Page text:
All children, even infants, will grieve the loss of that family. If your foster care professional agrees that it’s safe in your situation, openness in adoption is the preferred option, as it helps them stay connected to their personal history. Learning more about staying connected with your child’s birth family will often help ease any fears you may have.

21. What kind of post-adoption support can I expect?

There are many kinds of post-adoption support services available, especially for foster adoptions. When you adopt a child through foster care, you may be eligible for the Adoption Tax Credit. You may also be eligible for state adoption subsidy payments if you’re adopting a child with special needs.

Medical assistance may be available or subsidized until the child turns 18 in some situations, and most of your adoption expenses will likely be eligible for reimbursement through your state. 

Children who were adopted through foster care in some states may also be eligible for scholarships or even four-year college tuition waivers. 

There are also a number of adoption support groups for children, parents and families, in addition to being able to reach back out to your foster agency and caseworker should you ever need help finding support resources or advice. If you ever need help finding or affording medical, mental and emotional support for your child, reach out to your foster care provider. 

22. How do I find a local foster adoption agency?

There are more foster adoption agencies than you might anticipate. Most will work very closely with your state’s Department of Child and Family Services. If you don’t plan on adopting directly through your state’s service, be sure to research your options for local foster agencies carefully.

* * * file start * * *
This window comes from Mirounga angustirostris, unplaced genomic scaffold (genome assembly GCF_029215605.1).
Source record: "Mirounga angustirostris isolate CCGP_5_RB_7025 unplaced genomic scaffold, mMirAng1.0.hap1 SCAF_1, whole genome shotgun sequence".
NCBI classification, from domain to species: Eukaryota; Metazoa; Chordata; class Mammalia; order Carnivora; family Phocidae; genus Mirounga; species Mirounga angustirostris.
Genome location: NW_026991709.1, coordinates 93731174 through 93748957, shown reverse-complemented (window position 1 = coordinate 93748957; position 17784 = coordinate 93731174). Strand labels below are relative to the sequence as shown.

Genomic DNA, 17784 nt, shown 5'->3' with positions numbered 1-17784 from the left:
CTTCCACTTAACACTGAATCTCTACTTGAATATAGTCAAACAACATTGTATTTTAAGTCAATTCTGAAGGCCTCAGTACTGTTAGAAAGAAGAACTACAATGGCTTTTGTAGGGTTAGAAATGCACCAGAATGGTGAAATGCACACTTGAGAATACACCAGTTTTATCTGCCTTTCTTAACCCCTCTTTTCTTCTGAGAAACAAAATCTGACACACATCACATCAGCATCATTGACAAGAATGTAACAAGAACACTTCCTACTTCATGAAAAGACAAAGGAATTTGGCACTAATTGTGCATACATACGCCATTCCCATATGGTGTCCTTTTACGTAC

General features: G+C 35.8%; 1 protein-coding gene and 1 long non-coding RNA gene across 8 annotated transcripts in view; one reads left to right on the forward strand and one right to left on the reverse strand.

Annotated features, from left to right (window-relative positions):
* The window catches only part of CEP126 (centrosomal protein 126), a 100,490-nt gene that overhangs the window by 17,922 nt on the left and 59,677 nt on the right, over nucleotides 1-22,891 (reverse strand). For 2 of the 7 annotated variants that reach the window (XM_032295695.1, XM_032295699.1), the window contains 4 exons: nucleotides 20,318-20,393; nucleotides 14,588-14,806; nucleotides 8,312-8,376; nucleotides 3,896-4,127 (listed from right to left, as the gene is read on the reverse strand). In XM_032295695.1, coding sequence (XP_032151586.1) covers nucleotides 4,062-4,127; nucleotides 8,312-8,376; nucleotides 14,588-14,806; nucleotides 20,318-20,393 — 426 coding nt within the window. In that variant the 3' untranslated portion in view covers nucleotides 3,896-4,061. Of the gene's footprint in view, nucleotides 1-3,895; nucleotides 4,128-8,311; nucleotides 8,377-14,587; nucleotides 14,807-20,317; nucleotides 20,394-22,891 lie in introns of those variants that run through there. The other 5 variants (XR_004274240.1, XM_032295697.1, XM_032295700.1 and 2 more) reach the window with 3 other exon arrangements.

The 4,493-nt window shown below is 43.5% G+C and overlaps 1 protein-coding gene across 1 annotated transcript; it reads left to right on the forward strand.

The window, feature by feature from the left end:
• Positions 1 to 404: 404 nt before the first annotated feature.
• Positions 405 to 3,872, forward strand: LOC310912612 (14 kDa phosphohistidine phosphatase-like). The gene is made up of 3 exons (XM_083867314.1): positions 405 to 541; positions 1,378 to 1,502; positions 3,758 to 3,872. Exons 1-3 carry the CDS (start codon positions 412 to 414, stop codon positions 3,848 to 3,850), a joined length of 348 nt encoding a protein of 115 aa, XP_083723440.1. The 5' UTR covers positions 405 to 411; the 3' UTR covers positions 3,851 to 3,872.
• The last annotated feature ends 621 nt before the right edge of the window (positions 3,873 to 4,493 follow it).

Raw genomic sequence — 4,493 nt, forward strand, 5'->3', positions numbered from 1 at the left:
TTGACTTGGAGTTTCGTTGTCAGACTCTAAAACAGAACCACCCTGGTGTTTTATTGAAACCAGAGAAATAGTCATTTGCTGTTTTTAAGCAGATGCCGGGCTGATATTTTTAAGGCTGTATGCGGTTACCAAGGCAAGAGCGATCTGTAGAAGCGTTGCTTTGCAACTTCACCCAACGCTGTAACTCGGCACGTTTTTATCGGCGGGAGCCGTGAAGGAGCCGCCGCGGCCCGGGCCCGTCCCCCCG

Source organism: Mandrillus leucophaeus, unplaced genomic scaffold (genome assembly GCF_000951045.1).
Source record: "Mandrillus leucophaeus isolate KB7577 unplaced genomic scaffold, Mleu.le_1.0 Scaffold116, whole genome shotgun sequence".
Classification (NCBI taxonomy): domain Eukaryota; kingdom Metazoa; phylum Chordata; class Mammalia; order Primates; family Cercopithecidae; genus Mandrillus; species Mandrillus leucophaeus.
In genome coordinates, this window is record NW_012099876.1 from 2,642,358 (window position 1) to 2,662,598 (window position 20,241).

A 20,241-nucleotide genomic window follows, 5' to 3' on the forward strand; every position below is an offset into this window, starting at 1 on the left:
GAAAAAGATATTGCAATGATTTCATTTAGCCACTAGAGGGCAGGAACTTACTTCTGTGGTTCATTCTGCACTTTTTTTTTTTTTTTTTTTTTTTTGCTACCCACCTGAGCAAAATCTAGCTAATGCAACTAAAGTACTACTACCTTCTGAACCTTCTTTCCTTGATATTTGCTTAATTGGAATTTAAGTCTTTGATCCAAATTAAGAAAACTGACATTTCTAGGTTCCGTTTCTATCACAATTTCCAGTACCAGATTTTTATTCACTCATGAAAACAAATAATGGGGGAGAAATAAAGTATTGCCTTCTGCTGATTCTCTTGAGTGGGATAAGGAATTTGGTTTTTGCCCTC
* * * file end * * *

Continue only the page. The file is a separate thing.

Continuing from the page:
You can find lists of local providers for each state here and here

23. How long does it take to adopt through foster care?

On average, the adoption process can take one to two years from start to finish. It can take a while to become certified as a foster parent (if you choose to or are required to do this) and to complete the necessary trainings and home study requirements. The more dedicated you are to completing everything on time, the sooner you’ll be able to begin looking for an adoption match.

Then, it can take a while longer to find the right match. However, most hopeful parents are able to receive a placement and legally finalize within one to two years through a foster care adoption.

24. What happens if the match doesn’t work out and I decide not to go forward with the adoption?

Of course, a disrupted match isn’t like returning a purchased item to a store. You would never consider that option lightly, and there are a lot of things that must happen before a pending adoption would be disrupted and the match ended.

While this unfortunately can happen, it’s rare. Adoptive parents understand the time, effort, consistency and patience required in fostering and adopting before they begin the process. 

Before considering disrupting a pending foster adoption, the family would work with trained social workers and counselors to try to resolve issues. 

Sometimes, families are not able to resolve issues and they ultimately won’t proceed with finalizing the adoption — this is hopefully in the best interest of the child. Disrupted matches are extremely difficult for everyone involved, so great lengths are taken to try to prevent them whenever possible.

25. What are the different kinds of foster care?

The definition that many people may have for “foster care” is when a child is temporarily placed into the home of certified foster parents while the child’s biological parents try to complete their reunification plan and improve their current situation. This is certainly one type of foster care, but there are other types, including:

  • Residential/group/institutional care: The child is placed in a residential facility with other children who are waiting for placement in either temporary or permanent homes. Approximately one-fifth of children will live in this type of care with staff members as their caregivers. These community homes may be specialized to a child’s needs.